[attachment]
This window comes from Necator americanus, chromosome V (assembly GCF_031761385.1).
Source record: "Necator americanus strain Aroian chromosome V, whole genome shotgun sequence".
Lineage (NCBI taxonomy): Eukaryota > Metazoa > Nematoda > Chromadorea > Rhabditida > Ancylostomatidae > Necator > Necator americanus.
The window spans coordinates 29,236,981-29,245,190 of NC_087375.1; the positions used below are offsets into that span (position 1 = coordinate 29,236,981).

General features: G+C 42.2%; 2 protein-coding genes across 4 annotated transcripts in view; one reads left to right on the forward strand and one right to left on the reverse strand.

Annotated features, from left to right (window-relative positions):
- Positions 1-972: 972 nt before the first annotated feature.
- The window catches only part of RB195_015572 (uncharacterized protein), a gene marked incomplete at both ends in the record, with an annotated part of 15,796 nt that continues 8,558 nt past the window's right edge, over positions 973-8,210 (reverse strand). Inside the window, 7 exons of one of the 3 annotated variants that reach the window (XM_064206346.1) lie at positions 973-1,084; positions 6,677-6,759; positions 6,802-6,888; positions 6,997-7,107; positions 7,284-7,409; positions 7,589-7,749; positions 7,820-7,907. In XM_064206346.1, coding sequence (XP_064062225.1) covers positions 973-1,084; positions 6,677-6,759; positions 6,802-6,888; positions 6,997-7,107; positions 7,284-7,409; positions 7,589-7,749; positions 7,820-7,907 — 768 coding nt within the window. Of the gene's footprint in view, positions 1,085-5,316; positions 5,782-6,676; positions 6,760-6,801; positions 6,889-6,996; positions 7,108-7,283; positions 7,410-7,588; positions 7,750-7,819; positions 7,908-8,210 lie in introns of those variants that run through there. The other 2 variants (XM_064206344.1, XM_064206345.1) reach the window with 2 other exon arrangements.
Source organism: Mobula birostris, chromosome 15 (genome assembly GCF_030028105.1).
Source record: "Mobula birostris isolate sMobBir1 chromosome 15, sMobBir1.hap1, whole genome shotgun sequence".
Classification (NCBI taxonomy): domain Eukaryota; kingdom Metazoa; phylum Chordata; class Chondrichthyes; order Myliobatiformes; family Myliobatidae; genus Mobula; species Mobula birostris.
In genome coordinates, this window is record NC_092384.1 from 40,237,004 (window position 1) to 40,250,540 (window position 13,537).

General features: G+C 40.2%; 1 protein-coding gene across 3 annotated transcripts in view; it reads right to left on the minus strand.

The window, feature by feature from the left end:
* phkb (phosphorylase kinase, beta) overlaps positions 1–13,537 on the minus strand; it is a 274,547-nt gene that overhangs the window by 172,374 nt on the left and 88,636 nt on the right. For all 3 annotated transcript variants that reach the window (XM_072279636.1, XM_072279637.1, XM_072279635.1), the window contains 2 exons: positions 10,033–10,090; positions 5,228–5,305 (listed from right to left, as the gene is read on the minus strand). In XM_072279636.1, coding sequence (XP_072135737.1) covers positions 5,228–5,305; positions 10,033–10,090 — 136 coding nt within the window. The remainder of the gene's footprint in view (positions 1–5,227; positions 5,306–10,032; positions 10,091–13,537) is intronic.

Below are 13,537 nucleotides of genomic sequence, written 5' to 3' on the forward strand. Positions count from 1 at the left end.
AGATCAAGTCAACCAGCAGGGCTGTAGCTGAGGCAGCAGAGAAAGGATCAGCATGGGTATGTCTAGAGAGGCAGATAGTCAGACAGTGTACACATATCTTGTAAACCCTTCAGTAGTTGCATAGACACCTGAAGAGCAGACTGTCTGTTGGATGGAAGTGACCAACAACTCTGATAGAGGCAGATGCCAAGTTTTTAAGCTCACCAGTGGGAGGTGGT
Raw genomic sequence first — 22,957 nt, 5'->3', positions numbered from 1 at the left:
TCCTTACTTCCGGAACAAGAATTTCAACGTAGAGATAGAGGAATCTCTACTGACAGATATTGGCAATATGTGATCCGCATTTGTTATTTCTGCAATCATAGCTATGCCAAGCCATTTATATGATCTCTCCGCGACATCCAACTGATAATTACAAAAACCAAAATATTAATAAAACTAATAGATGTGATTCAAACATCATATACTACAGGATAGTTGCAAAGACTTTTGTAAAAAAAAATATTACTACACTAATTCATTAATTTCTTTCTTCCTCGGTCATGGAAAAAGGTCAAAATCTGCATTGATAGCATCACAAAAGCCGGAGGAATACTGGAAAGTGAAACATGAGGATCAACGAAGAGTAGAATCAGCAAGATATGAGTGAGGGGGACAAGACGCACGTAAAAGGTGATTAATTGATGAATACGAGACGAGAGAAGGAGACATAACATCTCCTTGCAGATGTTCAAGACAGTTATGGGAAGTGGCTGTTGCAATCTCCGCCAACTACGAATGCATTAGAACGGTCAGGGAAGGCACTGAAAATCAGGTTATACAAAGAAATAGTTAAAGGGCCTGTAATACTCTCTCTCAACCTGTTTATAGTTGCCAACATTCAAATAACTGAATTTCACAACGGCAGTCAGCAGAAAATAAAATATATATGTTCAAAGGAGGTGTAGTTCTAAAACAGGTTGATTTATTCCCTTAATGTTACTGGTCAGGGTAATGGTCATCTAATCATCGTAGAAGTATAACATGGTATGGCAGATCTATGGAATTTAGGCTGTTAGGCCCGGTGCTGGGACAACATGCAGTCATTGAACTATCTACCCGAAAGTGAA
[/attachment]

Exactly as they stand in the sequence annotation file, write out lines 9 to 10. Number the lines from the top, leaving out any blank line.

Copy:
Source organism: Mobula birostris, chromosome 15 (genome assembly GCF_030028105.1).
Source record: "Mobula birostris isolate sMobBir1 chromosome 15, sMobBir1.hap1, whole genome shotgun sequence".